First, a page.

Repairs to Military Compass

#1
I recently acquired a 1943 marching compass in very good condition - except that some of the fluid has drained out and there is a substantial bubble as a result. Can anyone recommend a good chap who can carry out such repairs?

I also have a 19th Century surveying compass with a broken, flat glass. AllI need is a circular glass cut - about 3 1/2" round. Any recommendations?

I'm based overseas but get back to the UK (mainly London) fairly frequently.
 
#2
Avionics/instrument tech? Might want to find one of the old school ones who isn't just a board swapper though.
 
#6
Anyone know anyone or any companies who refurbish compasses?
Does @trademarklondon still do this sort of thing? I've a recollection that he used to.

(Thankfully I remembered that we came across him when he started a what's this thread that turned out to be a sun compass - and, for once, the search function has actually worked).
 
#7
I recently acquired a 1943 marching compass in very good condition - except that some of the fluid has drained out and there is a substantial bubble as a result. Can anyone recommend a good chap who can carry out such repairs?

I also have a 19th Century surveying compass with a broken, flat glass. AllI need is a circular glass cut - about 3 1/2" round. Any recommendations?

I'm based overseas but get back to the UK (mainly London) fairly frequently.
A clockmaker might be able to do the glass.
 
#8
I recently acquired a 1943 marching compass in very good condition - except that some of the fluid has drained out and there is a substantial bubble as a result. Can anyone recommend a good chap who can carry out such repairs?

I also have a 19th Century surveying compass with a broken, flat glass. AllI need is a circular glass cut - about 3 1/2" round. Any recommendations?

I'm based overseas but get back to the UK (mainly London) fairly frequently.
Hi Crash LE,
email me a clear photo of the dial of the compasses with the lid open to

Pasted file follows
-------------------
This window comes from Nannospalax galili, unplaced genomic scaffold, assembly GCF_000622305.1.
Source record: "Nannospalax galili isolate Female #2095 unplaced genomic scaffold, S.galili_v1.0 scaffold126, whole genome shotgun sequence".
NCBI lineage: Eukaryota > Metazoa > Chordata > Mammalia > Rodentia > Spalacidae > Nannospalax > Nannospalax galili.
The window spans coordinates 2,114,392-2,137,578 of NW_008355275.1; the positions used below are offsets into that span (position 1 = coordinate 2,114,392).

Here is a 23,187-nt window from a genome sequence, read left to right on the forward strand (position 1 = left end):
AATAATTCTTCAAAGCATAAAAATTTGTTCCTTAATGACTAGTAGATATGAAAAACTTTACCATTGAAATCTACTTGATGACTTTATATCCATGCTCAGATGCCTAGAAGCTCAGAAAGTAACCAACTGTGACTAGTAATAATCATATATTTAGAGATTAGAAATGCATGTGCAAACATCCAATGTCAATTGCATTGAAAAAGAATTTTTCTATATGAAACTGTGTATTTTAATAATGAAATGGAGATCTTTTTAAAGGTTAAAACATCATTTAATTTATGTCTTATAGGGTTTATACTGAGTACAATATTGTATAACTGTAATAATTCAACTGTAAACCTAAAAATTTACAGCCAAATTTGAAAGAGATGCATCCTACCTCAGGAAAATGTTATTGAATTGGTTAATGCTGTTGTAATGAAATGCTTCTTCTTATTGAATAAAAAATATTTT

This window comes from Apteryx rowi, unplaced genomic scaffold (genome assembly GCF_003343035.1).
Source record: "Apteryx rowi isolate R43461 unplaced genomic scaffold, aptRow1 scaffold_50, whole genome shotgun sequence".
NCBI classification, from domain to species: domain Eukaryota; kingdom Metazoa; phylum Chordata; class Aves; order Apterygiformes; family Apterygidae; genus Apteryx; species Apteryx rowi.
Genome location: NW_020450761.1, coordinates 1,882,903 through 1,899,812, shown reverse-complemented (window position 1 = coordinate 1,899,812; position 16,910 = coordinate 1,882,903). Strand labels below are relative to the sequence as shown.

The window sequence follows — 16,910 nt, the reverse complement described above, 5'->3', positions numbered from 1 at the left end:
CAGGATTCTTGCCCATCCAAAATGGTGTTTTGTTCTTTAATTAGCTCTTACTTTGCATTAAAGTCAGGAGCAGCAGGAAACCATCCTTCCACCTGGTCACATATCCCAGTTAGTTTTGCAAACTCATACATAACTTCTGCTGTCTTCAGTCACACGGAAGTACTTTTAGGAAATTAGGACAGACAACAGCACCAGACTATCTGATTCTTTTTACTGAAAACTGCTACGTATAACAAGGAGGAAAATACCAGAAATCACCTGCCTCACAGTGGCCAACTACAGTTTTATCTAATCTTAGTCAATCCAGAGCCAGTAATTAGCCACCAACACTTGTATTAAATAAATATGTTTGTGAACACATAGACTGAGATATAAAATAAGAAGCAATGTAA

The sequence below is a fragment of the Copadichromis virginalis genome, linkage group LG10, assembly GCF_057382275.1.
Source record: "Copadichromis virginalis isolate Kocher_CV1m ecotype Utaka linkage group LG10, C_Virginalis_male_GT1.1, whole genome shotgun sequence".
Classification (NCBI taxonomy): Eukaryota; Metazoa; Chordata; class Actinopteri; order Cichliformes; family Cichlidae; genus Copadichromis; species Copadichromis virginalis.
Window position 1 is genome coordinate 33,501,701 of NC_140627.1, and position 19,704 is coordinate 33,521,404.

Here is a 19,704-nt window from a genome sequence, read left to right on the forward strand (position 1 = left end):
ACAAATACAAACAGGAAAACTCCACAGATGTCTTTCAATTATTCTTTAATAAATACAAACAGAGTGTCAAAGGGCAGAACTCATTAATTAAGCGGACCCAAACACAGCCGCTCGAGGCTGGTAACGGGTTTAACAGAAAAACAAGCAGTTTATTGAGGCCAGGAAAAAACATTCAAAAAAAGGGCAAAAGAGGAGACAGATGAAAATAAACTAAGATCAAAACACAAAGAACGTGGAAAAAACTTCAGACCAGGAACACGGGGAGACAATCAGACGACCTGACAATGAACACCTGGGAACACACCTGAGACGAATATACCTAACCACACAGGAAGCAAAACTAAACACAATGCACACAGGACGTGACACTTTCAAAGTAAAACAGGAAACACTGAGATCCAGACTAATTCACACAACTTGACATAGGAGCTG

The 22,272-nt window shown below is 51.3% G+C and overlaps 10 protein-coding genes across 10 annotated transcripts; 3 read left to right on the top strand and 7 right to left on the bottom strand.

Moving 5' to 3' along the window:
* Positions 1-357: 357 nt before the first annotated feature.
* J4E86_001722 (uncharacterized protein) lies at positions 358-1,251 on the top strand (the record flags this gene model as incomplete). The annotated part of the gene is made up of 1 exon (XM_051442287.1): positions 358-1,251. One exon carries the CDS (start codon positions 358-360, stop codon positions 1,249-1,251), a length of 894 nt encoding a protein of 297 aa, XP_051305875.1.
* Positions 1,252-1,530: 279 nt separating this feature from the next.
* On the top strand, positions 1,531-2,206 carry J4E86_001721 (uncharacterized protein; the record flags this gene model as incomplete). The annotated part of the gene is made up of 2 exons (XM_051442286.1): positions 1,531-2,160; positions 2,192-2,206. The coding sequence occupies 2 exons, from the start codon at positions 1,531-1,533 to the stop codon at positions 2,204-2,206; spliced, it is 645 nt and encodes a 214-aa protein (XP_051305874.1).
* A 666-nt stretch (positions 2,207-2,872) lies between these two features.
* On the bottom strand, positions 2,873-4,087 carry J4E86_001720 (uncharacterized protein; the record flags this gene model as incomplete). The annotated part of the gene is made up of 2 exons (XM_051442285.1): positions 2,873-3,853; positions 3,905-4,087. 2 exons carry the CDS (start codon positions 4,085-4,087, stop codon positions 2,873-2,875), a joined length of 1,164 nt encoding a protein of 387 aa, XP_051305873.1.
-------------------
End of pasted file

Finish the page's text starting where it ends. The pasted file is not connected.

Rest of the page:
paul (at) trademarklondon (dot) com
and I'll get back to you.
 
#10
Anyone know about re calibrating moral compasses? Apparently mine is a little faulty.
 
#13
Here's an old fashioned method for establishing the accuracy of a march compass such as the OP describes. This is based on the idea that it's easier to lay down an accurate (good enough for government work anyway) East - West line than it is a North South line. Thus, within two weeks either way of the Vernal or Autumnal Equinoxes, do this. (These are the dates when the day is almost equal in length to the night.) In 2018 in the Northern Hemisphere these dates are the 21st March and 23rd September respectively:

Obtain a good straight stake (minimum 3' high and wooden if possible) to use as a gnomen or shadow stick. Drive this into the ground such that it won't fall over and is as close to perpendicular to the ground as you can get it. Mark the end of the shadow each hour or each half hour by the use of a stone or by driving a (preferably wooden) stake into the ground. Because you are doing this within a fortnight either way of either Equinox you will observe the points you mark will form a straight line. At other times of the year they would form an arc and you would then have to estimate the straightest path through this arc.

Stretch a string tightly along the line so created and observe how many mils the march compass is off from either 1600 or 4800 mils, depending on which way you are facing when you lay your march compass over it. I think, although I may be wrong, that a Mortar Fire Controller or Artillery FOO required his compass to be no more than 20 mils out either way (1.125 Degrees)

Edited to add, in the Southern Hemisphere the dates are the same, except your Vernal (21st March) is our Autumnal, and vice versa.
 
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